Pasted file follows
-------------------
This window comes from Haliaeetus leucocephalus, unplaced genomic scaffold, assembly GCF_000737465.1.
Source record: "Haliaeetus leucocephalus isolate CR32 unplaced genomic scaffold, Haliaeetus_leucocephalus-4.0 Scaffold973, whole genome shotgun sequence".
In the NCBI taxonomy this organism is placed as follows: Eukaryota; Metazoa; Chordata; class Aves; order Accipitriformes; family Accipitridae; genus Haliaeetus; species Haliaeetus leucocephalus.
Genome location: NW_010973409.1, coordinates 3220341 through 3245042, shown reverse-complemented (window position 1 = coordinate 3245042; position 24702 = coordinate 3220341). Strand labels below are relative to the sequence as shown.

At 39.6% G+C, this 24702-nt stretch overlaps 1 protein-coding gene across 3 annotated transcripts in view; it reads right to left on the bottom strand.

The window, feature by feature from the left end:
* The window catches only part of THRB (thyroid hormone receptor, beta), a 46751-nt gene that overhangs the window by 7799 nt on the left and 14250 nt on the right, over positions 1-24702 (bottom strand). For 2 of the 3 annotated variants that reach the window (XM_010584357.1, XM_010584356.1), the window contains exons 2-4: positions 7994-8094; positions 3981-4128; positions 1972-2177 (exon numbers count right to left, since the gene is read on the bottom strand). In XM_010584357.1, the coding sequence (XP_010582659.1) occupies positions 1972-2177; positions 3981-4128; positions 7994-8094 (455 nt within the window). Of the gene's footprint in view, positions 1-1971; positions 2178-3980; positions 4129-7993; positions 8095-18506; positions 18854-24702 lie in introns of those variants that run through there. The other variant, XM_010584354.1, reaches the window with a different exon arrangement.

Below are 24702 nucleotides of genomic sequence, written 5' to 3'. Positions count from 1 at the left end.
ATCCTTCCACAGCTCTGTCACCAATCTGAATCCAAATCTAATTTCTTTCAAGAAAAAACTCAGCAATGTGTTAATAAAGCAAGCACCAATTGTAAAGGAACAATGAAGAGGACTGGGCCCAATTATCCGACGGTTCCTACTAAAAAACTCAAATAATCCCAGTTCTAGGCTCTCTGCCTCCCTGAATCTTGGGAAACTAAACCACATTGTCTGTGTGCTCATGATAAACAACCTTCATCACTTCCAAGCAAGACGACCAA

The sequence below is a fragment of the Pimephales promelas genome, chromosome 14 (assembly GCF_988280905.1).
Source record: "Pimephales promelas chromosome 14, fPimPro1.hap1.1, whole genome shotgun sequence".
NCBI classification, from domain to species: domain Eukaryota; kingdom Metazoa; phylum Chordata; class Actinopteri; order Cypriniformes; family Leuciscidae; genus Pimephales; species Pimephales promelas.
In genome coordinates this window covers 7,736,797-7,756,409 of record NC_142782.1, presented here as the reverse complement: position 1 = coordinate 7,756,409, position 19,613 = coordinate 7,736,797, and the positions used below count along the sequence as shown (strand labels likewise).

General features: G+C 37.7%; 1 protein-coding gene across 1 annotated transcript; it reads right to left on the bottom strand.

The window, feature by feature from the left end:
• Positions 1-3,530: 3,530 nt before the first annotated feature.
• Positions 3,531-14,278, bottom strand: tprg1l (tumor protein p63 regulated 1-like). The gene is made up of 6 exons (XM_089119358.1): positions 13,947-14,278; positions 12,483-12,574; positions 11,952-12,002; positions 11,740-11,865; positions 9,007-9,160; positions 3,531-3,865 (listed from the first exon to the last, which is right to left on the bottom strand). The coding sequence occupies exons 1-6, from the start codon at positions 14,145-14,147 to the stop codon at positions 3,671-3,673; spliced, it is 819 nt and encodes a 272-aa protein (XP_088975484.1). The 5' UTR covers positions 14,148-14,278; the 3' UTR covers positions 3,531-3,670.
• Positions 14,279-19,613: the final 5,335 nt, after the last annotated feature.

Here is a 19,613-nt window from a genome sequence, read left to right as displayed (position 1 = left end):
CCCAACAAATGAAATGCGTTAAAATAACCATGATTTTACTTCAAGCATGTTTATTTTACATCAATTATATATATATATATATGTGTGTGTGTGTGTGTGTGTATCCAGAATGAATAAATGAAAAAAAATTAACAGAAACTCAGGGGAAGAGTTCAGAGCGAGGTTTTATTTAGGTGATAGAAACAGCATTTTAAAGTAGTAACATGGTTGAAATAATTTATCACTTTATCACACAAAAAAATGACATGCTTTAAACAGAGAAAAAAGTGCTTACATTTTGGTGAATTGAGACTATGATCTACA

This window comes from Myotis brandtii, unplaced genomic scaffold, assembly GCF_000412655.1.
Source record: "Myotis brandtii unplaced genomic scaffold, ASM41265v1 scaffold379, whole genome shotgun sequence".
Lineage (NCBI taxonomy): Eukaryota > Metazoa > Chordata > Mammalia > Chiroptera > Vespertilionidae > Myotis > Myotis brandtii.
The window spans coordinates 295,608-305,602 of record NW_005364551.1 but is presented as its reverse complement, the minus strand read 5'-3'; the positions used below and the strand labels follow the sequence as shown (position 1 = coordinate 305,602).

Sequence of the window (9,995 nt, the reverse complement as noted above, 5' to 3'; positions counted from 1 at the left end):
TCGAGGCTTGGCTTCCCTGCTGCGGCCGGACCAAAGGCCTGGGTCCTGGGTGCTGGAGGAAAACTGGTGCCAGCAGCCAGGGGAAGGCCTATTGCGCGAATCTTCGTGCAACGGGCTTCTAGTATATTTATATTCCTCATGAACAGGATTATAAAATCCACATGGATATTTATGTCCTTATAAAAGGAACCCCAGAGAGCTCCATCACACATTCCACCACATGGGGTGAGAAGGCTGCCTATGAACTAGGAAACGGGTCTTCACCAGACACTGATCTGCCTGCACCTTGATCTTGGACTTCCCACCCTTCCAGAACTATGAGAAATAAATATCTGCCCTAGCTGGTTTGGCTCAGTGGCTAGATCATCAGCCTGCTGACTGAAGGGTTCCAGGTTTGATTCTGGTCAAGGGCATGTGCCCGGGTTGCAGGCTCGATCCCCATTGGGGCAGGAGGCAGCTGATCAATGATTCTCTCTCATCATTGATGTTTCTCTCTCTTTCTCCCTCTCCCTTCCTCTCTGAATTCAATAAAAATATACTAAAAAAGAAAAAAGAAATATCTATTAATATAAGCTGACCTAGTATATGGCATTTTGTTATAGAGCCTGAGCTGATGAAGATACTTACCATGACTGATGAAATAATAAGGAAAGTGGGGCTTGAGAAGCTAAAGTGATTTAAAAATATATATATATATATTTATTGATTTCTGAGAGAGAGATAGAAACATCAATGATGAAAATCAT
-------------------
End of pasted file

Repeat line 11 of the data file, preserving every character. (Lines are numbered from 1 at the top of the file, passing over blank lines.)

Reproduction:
Source record: "Pimephales promelas chromosome 14, fPimPro1.hap1.1, whole genome shotgun sequence".